Although the federal government collects some unit record data through its series of nationally representative surveys, it is prohibited by law from collecting unit record data on all students. In March, Amy Laitinen and Clare McCann of the New America Foundation released College Blackout, a scathing report blaming the lobbying association representing private nonprofit colleges for the lack of a federal unit record system. Yet privacy concerns do exist with unit record data, and research suggests that “deidentified” data (which should contain no information allowing the record to be tied to an individual) may not truly be deidentified. I’m on the side of supporting unit record data—and legislation has been introduced overturning the ban on unit record data—but policymakers should proceed with caution.

9. Faculty, administrators, and the public disagree on the definition of academic freedom. This is best illustrated by two cases from the University of Illinois. The case of Steven Salaita, whose job offer as a tenured professor of American Indian studies was revoked due to tweets he had sent out regarding the Israeli-Palestinian conflict. Salaita had already resigned his tenured position at Virginia Tech, so the revocation of his offer meant that he did not have an academic job for this fall. (In the short run, he has kept busy as a public speaker.)

The second case is of James Kilgore, an adjunct professor who was a member of the Symbionese Liberation Army in the 1970s who spent time in prison for a botched bank robbery. His rehiring became controversial, but the Board of Trustees allowed departments within the university to make the hiring decision. However, a large donor has threatened to withhold a major gift over the rehiring, so this case may not yet be closed.

8. The NCAA enacts governance reforms and gives the most powerful programs more autonomy. 2014 was a largely forgettable year for the NCAA, including a unionization attempt by Northwestern’s football players and a loss in court to Ed O’Bannon and other players who sued for their likenesses being used without compensation. But in addition to adopting a four-team college football playoff in the NCAA’s highest level of competition (so close, Baylor and TCU!), the NCAA adopted rules that gave more autonomy for teams in the “Power Five” conferences (the Big Ten, Big Twelve, ACC, SEC, and Pac-12 conferences plus Notre Dame). This included additional compensation for student-athletes to meet the full cost of attendance—something that is likely unaffordable for most Division I programs without increasing subsidies to athletic programs.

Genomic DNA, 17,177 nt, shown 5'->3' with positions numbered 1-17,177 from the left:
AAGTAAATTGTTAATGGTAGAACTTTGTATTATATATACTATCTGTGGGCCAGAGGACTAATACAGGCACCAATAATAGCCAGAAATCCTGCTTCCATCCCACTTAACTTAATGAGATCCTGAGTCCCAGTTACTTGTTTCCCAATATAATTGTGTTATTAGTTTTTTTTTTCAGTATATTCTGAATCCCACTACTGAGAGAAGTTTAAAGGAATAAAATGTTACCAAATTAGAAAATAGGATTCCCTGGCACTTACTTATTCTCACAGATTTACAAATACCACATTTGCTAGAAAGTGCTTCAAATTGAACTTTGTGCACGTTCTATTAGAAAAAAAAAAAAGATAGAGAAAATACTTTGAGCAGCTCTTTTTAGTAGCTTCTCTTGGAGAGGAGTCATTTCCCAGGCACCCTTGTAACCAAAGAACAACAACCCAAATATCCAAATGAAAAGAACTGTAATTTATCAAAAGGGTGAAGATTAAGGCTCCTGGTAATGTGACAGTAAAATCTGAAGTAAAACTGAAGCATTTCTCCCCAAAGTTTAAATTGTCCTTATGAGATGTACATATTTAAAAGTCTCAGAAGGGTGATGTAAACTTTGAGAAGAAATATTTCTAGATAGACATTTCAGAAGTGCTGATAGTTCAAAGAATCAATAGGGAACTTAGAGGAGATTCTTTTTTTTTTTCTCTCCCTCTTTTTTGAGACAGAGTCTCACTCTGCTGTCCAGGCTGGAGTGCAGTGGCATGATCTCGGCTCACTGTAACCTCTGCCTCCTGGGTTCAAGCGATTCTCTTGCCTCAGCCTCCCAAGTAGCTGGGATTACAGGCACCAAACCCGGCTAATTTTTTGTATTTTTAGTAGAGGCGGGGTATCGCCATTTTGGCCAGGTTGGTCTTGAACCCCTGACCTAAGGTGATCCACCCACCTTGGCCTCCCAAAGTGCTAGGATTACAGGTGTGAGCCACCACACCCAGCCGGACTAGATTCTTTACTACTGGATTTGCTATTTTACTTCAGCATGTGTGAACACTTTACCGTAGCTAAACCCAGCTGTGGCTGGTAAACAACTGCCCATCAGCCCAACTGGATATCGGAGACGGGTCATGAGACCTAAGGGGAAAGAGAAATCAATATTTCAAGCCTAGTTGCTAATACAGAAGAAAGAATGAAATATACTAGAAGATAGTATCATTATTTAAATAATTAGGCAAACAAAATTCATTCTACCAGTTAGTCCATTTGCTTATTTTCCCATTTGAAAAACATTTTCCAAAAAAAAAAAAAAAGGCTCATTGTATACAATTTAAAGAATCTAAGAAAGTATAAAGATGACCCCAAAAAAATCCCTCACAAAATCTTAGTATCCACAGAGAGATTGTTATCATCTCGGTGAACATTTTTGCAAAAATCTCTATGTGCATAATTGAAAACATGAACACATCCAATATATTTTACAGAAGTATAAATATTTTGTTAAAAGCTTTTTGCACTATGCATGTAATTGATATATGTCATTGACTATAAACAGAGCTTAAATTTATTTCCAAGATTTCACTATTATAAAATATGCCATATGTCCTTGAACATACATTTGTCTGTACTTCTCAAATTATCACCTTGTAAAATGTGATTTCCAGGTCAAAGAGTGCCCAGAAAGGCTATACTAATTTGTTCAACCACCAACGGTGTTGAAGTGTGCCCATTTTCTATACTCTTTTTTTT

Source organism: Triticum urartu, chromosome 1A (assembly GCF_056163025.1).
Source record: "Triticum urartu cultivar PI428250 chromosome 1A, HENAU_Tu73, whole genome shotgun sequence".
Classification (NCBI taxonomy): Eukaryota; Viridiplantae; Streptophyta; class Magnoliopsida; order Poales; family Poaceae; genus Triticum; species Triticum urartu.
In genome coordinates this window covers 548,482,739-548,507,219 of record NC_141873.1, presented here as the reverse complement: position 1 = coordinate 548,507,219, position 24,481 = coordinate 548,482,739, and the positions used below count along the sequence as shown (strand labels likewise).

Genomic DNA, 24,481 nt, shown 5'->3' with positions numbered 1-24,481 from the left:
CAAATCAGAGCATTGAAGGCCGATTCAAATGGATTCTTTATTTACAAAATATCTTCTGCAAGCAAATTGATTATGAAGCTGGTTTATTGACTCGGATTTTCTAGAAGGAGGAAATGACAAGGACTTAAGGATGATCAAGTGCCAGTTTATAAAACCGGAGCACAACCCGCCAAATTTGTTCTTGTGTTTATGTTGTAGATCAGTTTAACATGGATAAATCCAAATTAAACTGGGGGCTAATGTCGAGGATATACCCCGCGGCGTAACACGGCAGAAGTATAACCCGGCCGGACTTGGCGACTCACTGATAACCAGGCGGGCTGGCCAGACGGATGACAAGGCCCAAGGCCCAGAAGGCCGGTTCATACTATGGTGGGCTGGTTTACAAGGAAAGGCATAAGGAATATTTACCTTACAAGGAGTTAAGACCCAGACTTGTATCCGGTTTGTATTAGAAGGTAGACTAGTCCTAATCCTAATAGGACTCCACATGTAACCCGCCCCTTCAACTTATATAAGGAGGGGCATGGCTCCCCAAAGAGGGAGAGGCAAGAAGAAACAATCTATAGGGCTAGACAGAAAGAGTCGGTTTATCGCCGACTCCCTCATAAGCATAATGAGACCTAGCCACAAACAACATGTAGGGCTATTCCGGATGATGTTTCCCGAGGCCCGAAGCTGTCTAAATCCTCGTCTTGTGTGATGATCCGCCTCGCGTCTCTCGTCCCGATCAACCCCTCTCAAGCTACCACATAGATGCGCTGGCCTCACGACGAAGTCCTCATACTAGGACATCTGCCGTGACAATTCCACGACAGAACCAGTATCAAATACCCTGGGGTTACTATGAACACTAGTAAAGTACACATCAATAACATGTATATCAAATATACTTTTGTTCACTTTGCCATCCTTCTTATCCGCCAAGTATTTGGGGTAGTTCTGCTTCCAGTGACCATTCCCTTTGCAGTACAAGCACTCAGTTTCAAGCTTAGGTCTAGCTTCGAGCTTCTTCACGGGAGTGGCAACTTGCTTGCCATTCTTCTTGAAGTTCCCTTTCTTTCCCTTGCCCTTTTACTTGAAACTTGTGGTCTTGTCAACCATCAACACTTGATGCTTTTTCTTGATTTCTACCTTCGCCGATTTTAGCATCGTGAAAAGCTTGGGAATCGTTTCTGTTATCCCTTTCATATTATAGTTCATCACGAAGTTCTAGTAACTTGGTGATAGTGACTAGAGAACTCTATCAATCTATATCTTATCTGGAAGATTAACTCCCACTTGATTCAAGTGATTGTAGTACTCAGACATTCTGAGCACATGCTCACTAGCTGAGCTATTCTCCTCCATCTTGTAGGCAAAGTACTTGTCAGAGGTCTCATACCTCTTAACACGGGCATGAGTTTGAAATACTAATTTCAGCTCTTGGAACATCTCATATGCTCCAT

7. “Free community college” programs gain steam. In 2014, Tennessee announced a program in which qualified high school graduates would have tuition and fees for community college waived if they met certain requirements, including full-time attendance. The city of Chicago adopted a more restrictive version of the plan, while Mississippi, Oregon, and Texas also discussed similar programs.

These programs have the potential to benefit students, particularly by providing clear information that college is (relatively) affordable. Tennessee expects two-thirds of high school seniors to sign up for the program, even though many won’t attend community colleges. But, as I noted in an essay in Inside Higher Ed, the program doesn’t actually provide any additional money to students from low-income families. Sara Goldrick-Rab and Nancy Kendall’s proposal for a Free Two-Year College Option would make community college truly free, but I view it as unworkable due to it effectively cutting financial aid availability at all private colleges.

6. “Yes means yes” pledges and sexual assaults on campus are in the spotlight. The Rolling Stone piece alleging gang rapes at the University of Virginia shook me to the core. Even though the story may not be true (and the reporting was substandard), sexual assaults on campus are still a concern. This is true even if sexual assault rates are lower among college students than in society as a whole—one assault is one too many. “Yes means yes” or “affirmative consent” rules regarding intimate relationships have been adopted by many states and universities, but concerns exist about whether these rules are truly effective or protect the rights of the accused.